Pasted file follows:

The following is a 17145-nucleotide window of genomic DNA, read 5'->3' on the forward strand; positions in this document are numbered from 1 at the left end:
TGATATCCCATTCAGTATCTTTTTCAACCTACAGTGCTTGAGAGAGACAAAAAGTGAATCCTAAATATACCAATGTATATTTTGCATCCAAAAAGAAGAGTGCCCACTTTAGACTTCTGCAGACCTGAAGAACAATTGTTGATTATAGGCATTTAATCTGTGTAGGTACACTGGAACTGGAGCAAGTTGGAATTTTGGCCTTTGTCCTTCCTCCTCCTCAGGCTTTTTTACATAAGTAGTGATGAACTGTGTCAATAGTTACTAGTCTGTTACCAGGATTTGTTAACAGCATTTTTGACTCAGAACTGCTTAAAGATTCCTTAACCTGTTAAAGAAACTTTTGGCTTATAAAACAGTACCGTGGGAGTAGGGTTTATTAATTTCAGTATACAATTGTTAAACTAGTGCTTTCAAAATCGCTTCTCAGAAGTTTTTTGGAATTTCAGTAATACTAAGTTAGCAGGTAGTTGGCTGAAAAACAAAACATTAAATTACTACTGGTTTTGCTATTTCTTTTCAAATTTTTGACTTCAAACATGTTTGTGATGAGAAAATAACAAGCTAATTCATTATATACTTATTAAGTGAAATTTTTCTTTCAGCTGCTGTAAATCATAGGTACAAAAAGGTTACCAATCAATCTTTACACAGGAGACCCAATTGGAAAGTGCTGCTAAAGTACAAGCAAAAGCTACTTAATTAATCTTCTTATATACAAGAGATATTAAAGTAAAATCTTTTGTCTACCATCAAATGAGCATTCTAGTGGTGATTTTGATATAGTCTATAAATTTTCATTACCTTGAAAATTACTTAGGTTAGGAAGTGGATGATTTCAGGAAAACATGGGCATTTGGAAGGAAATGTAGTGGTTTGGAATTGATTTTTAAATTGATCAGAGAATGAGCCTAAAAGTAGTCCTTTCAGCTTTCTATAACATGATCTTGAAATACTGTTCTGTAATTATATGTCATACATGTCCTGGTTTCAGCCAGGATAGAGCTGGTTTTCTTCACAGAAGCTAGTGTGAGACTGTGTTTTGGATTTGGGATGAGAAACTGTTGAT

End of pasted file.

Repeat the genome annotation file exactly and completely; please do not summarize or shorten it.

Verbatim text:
The following is a 17145-nucleotide window of genomic DNA, read 5'->3' on the forward strand; positions in this document are numbered from 1 at the left end:
TGATATCCCATTCAGTATCTTTTTCAACCTACAGTGCTTGAGAGAGACAAAAAGTGAATCCTAAATATACCAATGTATATTTTGCATCCAAAAAGAAGAGTGCCCACTTTAGACTTCTGCAGACCTGAAGAACAATTGTTGATTATAGGCATTTAATCTGTGTAGGTACACTGGAACTGGAGCAAGTTGGAATTTTGGCCTTTGTCCTTCCTCCTCCTCAGGCTTTTTTACATAAGTAGTGATGAACTGTGTCAATAGTTACTAGTCTGTTACCAGGATTTGTTAACAGCATTTTTGACTCAGAACTGCTTAAAGATTCCTTAACCTGTTAAAGAAACTTTTGGCTTATAAAACAGTACCGTGGGAGTAGGGTTTATTAATTTCAGTATACAATTGTTAAACTAGTGCTTTCAAAATCGCTTCTCAGAAGTTTTTTGGAATTTCAGTAATACTAAGTTAGCAGGTAGTTGGCTGAAAAACAAAACATTAAATTACTACTGGTTTTGCTATTTCTTTTCAAATTTTTGACTTCAAACATGTTTGTGATGAGAAAATAACAAGCTAATTCATTATATACTTATTAAGTGAAATTTTTCTTTCAGCTGCTGTAAATCATAGGTACAAAAAGGTTACCAATCAATCTTTACACAGGAGACCCAATTGGAAAGTGCTGCTAAAGTACAAGCAAAAGCTACTTAATTAATCTTCTTATATACAAGAGATATTAAAGTAAAATCTTTTGTCTACCATCAAATGAGCATTCTAGTGGTGATTTTGATATAGTCTATAAATTTTCATTACCTTGAAAATTACTTAGGTTAGGAAGTGGATGATTTCAGGAAAACATGGGCATTTGGAAGGAAATGTAGTGGTTTGGAATTGATTTTTAAATTGATCAGAGAATGAGCCTAAAAGTAGTCCTTTCAGCTTTCTATAACATGATCTTGAAATACTGTTCTGTAATTATATGTCATACATGTCCTGGTTTCAGCCAGGATAGAGCTGGTTTTCTTCACAGAAGCTAGTGTGAGACTGTGTTTTGGATTTGGGATGAGAAACTGTTGAT